Olympic Wrapup: Countdown reaches zero in Sydney

SYDNEY, Sept. 15 -- The countdown to the 2000 Olympics reached zero Friday with the dawning of the day Australians have waited for since their nation was awarded the Games six years ago and, with the magic moment having finally come, they could no longer contain their enthusiasm.

As Australia's best-known international sports hero carried the Olympic torch across the Sydney's Harbour Bridge, thousands of people broke through barricades and joined in. Golfer Greg Norman, taking his turn in bringing the flame to its final destination, was surrounded by humanity.


But rather than being a dangerous scene, it turned out to be a joyful celebration of the start of Sydney's big day. Police had to close down the bridge for 40 minutes in the midst of rush hour until Norman finally could make his way across the span and finally relinquish the torch.

"Everybody had a smile on their face, I'm really rejuvenated," he said. "I never anticipated the crowds. I was caught by surprise.

"Seeing the enjoyment this has given the people of Australia, I think this is going to be the turning point of the Olympics. I think these Games will turn a curve for the Olympic movement."


The opening ceremonies for the Sydney Games, a four-hour spectacle mixing Australian culture with the traditions that carry from one Olympics to another, were scheduled for 6 p.m. (3 a.m. EDT). If the script is followed to the letter, the Olympic flame will be lighted at 9:35 p.m. (6:35 a.m.) -- thus signaling the start of the biggest athletic carnival on earth.

During the 16 days that follow, athletes from almost 200 nations will compete for a record total of 300 gold medals. In addition, however, there will be the inevitable controversy, some of which appeared Thursday when the German-born assistant coach of the Brazilian swimming team was quoted as saying he believed drug use at the Games would be rampant.

Michael Lohberg reportedly told a Brazilian newspaper that, "the athlete is either clean or he is fighting for gold. Both are not compatible." In addition, Lohberg said that, "only an idiot," would allow himself to be caught with drugs in his system and that the testing system being used by the International Olympic Committee was in place merely to give the IOC an, "alibi."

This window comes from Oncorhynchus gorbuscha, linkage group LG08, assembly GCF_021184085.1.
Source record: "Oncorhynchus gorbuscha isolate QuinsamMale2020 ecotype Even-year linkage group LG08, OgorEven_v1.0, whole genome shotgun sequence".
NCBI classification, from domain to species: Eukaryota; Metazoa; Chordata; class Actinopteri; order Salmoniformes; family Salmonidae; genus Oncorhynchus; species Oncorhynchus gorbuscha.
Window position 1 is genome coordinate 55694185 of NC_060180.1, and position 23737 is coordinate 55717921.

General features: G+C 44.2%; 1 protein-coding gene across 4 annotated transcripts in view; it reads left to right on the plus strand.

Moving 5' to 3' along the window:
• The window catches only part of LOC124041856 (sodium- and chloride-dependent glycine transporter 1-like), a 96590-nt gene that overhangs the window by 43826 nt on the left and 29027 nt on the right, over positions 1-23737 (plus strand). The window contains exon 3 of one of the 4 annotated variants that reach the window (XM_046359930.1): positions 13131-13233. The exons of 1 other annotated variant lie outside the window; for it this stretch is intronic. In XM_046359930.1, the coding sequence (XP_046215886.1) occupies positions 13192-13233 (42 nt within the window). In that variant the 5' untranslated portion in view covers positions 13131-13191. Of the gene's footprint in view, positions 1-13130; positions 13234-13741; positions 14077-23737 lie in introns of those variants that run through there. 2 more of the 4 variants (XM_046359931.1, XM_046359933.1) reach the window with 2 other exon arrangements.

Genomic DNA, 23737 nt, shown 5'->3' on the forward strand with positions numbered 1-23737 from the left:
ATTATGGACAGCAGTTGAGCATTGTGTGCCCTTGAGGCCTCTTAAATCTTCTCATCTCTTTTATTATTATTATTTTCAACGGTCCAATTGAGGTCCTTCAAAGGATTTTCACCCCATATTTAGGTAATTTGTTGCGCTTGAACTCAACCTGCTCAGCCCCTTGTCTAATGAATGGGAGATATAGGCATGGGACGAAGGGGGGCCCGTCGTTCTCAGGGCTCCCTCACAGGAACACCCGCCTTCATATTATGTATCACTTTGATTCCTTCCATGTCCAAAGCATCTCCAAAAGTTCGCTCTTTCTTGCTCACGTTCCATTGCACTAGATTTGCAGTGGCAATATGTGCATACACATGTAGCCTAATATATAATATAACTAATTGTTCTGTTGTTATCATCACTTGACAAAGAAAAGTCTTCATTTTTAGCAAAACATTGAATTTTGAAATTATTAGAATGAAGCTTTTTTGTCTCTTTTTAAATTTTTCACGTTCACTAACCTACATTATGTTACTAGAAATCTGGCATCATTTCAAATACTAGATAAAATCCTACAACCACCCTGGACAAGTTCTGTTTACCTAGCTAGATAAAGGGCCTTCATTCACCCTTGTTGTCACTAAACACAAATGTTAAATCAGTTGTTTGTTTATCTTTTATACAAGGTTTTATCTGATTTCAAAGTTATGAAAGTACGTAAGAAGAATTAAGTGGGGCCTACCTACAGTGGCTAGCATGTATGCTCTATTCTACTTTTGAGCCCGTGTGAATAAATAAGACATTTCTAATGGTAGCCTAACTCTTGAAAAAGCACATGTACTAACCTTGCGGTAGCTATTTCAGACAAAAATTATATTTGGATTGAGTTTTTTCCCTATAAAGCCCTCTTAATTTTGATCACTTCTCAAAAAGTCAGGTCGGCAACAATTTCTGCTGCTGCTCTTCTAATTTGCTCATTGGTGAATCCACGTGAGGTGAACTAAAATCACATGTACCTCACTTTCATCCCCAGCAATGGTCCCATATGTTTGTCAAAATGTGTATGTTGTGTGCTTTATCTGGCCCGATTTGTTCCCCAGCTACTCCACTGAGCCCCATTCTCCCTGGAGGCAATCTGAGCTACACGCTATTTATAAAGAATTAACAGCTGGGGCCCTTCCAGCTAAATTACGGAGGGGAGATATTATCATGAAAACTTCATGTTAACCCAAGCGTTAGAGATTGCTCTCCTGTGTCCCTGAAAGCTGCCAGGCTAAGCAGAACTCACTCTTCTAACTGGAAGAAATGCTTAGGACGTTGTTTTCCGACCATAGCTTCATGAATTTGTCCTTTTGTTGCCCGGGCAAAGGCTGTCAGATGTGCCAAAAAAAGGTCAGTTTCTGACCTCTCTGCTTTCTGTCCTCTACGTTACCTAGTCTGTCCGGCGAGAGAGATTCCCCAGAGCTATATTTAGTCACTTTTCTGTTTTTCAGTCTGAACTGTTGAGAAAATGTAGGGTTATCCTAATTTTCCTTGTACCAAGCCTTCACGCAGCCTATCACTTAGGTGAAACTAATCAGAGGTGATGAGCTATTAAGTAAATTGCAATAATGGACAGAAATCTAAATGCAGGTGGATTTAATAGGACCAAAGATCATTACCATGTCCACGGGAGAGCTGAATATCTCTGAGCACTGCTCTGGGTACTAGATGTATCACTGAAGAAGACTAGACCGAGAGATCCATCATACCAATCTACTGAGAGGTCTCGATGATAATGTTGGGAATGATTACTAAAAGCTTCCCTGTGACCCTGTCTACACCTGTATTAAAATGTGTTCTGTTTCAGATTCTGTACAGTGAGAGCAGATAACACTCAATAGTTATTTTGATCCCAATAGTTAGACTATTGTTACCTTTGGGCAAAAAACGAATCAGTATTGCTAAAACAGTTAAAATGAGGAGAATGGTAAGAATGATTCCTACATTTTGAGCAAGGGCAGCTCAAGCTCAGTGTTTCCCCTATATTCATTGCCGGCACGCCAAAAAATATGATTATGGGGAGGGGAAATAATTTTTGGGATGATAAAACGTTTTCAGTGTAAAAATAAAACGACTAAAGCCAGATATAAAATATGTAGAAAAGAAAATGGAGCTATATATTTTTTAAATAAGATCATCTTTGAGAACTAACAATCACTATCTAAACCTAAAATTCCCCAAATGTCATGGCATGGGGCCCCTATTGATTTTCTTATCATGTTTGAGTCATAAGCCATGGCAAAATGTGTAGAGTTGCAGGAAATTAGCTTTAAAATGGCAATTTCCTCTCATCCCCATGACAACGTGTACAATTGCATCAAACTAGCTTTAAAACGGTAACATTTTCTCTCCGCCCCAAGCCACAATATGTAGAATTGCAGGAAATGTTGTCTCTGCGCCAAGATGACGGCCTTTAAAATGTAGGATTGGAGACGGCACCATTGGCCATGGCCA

Those comments made it clear that the use of and the detection of drugs was likely to be one of the overriding stories of the Sydney Olympics. On this day of celebration, however, the festivities overwhelmed any negative thoughts.


The Olympic extravaganza, which grows larger each time it is held, will attract an estimated 3.7 billion to television screens around the world and the Australian Tourist Commission expects the publicity generated by the Olympics will bring 22 million visitors and $87 billion to the country over the next four years.

"It will be the biggest adverstisement for Australia in living history," said commission managing director John Morse. "There will be an amazing collage of places and people which will open the world's eyes to more of our country."

As athletes, officials and spectators began to flow into the city over the past week, Olympic fever truly gripped Sydney. But it begain to reach new heights Thursday night when the Olympic torch, lighted in the traditional ceremonies in Greece earlier this year and carried around Australia for the past 100 days, finally reached the center of Sydney.

For the first time, the lights representing the Olympic rings which had been constructed on Harbour Bridge were illuminated and fireworks blazed above the harbour itself.

Opera singer Andrea Bocelli, international pop star Olivia Newton John and tennis player Pat Rafter were among those carrying the torch as it was brought through the central business district.


Although 12 Olympic soccer games tookplace before the opening ceremonies, there will be a flood of competition beginning Saturday. Events in 19 sports will be contested on the first full day of activity, including basketball, swimming and boxing.

Thirteen gold medals will be awarded Saturday, including four in swimming, two in judo, two in cycling, two in shooting and one each in fencing, weightlifting and triathlon.

The triathlon will make its Olympic debut Saturday when the women competitors will take part in the grueling event that includes swimming, cycling and a cross-country run. The winner of that ordeal will become the first Olympic champion of the 21st Century and an Australian is favored.

Australian star Ian Thorpe also is a heavy favorite in the men's 400-meter freestyle, which will be contested Saturday night. It is an event in which he set a world record four months ago. The U.S. men had the best qualifying time in the 4x100 freestyle relay, which also will be decided Saturday.

The weather was expected to cooperate with the opening ceremonies, just as it has during the days leading up to the start of the Games. Skies have been generally clear, temperatures have been in the 70s and then cooled off sharply in the evenings of the Australian spring.


Preliminary soccer matches on Wednesday and Thursday were played in the cool night. The defending gold medal champion women's team from the United States opened play Thursday night with a 2-0 victory over rival Norway.

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